I'm also playing it smart as I'm coming back from injury and not trying to increase my mileage or speed too quickly. I told you here that I've picked my next half marathon to be a trail race so that speed isn't a concern - I'm not going to PR on a trail race, let's be honest.
So my approach for halves! Twice on weekdays, I run between three and seven miles, and one weekend day is usually the long run. I'll have one or two rest days, and I'll incorporate strength training at least twice a week. When I strength train, I make sure I do that first, as it's the priority workout.
REST DAY. Mwahaha, the plan begins with rest. Pretty much aced this workout.
5.7 miles + squats + bridges with leg lifts. As I stepped outside for this run, I was super happy. It was cool(er) and overcast. Then I started running and realized that it was cool and overcast because it had thunder stormed that night. Needless to say, it took about 0.003 miles in before I realized the humidity was ridic. Like, I could cut the air probably, microwave it, and use it as gravy... ew, what? Then squats on squats on squats with dumbbells. I wasn't shaking by the last set, which means it's time to up the dumbbell weight! Woo!
|On MONDAYS, we wear pink - pink shoes, pink socks, pink shorts. Not pictured: pink headband.|
Triceps + chest + 60 minute elliptical. Huzzah, cross training! Tricep cable pull downs, overhead tricep press, tricep/chest press, chest flys while balancing on a stability ball, then an easy(ish)-peasy(ish) elliptical session.
1 mile "warm up" + 3.5 miles. Yes, the two need to be separated - they were so not the same run. OKAY. So this day, I flew to California. I was up at 1am east coast time (excitement) to leave at 3:30am to catch flight #1 that left at 6am to get to a one hour layover in Chicago... then four hour flight #2 leaving at local time 8:10am, getting me to San Diego at 10:20am west coast time. Body clock was off three hours meaning legs and hunger were off three hours. Joe picked me up, went back to work, and I explored. I set out for what I planned to be 4 consecutive miles, but for the first few minutes, I headed straight into major people traffic. I was awkwardly dodging all sorts of groups of skateboarders and surfers and children and dogs, and I couldn't enjoy it (plus the fact I was wayyyy out of it from my flights and lack of sleep). Then un-ignorable nature called (TMI?), so I thankfully retraced my steps back to Joe's, equaling about a mile. I set out for a successful take two in the opposite direction, which took me to a bike path along the beach - um, YES. However, I was reminded that I am NOT an afternoon (or after-traveling) runner.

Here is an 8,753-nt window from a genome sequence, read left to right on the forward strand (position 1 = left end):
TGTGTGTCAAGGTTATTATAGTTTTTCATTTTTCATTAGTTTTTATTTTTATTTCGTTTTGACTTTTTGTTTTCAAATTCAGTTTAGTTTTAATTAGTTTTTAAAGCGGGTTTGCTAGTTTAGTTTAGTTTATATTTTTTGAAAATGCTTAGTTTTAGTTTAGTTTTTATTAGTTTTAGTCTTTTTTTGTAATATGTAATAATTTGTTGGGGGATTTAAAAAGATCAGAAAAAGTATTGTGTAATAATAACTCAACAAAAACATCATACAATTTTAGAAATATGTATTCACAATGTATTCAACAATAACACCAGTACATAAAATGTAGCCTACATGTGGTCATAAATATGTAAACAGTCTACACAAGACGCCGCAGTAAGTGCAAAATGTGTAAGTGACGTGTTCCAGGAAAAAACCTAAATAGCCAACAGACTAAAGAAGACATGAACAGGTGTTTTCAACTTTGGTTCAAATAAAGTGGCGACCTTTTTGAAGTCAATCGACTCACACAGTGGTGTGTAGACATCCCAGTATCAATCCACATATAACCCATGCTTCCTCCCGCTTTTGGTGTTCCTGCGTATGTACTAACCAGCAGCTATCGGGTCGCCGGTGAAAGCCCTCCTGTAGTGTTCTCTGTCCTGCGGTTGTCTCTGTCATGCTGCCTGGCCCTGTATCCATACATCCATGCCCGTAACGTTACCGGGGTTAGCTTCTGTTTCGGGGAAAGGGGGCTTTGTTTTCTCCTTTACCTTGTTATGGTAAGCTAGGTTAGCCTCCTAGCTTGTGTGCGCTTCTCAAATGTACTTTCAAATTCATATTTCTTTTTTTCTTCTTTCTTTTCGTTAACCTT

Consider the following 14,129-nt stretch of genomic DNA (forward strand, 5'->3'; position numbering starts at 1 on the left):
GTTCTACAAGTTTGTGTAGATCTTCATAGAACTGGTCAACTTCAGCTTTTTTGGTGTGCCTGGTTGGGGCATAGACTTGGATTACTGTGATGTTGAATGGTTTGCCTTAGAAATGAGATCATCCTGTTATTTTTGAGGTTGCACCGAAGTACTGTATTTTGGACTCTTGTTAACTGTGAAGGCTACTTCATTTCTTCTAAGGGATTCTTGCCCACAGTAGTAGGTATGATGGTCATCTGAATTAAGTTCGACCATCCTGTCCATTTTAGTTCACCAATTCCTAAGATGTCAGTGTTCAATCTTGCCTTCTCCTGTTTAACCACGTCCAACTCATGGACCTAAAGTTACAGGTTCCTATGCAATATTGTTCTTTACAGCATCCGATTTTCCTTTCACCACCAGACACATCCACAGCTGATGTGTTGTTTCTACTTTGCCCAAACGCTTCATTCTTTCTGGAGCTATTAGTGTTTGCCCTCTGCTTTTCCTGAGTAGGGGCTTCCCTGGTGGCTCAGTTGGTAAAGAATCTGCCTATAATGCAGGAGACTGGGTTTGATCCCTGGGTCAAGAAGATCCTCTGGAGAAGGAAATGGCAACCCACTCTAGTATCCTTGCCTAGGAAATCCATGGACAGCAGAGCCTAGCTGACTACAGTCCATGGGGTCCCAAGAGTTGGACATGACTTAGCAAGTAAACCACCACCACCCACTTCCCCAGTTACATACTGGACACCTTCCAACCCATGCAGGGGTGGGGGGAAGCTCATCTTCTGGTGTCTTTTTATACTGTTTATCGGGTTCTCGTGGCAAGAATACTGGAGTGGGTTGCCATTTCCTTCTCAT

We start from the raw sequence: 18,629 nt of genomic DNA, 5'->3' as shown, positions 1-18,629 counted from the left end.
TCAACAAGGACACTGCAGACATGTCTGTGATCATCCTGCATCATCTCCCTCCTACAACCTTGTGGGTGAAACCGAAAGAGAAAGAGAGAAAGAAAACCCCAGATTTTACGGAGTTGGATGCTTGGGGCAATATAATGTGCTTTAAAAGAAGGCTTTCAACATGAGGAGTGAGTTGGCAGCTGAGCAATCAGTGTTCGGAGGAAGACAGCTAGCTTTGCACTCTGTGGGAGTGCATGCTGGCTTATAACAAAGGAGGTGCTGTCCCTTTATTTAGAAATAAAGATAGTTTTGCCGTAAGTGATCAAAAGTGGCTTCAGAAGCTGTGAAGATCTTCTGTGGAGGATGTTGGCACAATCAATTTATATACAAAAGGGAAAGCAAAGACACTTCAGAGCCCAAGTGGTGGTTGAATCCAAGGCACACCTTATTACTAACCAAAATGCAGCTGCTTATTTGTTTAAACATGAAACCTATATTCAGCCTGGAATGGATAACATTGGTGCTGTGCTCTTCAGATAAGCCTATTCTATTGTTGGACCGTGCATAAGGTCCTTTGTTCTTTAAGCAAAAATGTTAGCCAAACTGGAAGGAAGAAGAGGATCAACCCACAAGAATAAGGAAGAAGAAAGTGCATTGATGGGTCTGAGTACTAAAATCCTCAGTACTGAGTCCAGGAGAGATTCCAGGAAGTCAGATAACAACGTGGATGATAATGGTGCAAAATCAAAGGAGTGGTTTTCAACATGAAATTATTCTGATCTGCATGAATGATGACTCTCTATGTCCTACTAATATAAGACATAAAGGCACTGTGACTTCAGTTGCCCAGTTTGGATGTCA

Rest day. This was a big decision, actually. Every race that I've ever, ever, ever, ever done has had a plan that incorporated two rest days a week. After getting hurt, exercising differently, and going to physical therapy, I started working out six days a week. Looking back, that contained a lot of yoga (which I'm no longer doing due to my hip/nerve issues). I hemmed and hawed over what I wanted to do this day for a workout, over-analyzing each aspect from "well, I'm still sort of sore in my upper body from Tuesday and from being upright for like, 24 hours yesterday" to "I really don't want to work my legs today because I need to remember I'm coming back from injury..." I felt like I SHOULD workout, but I didn't want to. That whole addiction thing rang in my head, but the memories of months of crying over painful movements and jogging inabilities were louder.
|Saw this sign that day on a walk. Fitting, huh?|
Biceps + planks + 45 minute stair climber intervals. I felt super rejuvenated this day after my rest day (even though we stayed up until ungodly hours hosting a cook out... er, excuse me, a BBQ... stupid west coasters... anyway). I got a two week membership to Joe's gym down the street and did bicep curls and hammer curls separated by some planking. Then I dominated the stairs. I swear, sometimes stair climbing intervals seem more difficult than running 400 meter or mile repeats. I alternated 3 minutes easy and 4 minutes hard, and I was drenched and huffing and puffing by the end. Oh, and if you're wondering how I got a nice 45 minutes out of those numbers, I began and ended with easy segments. Loved it. On an annoying note though, the machines at this gym shut off after 20 minutes. Rude.
7 miles. We woke up to crashing thunder - like, window-shaking, dog-barking, car-alarming thunder. Luckily, it broke for a bit, so I still got a (humid) run in. I was going to run along Ocean Beach's Sunset Cliffs, but given the slippery ground (and the fact that these are cliffs), I thought it would be safer to run on the bike path I found a few days ago. Positive: I ran through the middle of a 5K! Always a nice bout of inspiration/motivation/competition! Negative: Knee woes. I felt a little tingle in my IT band knee (hip side was fine, praise Jesus). I was told by my first PT that since I had ITBS so badly, I'd probably feel some heaviness and pressure in my knee for the next year or so... I'm hoping this was that and not a re-tightening. I'm planning on going easier with the weekday distances and cardio cross training next week just in case.
What's your favorite cross training activity?
Do you get a little upset when fellow runners don't wave back?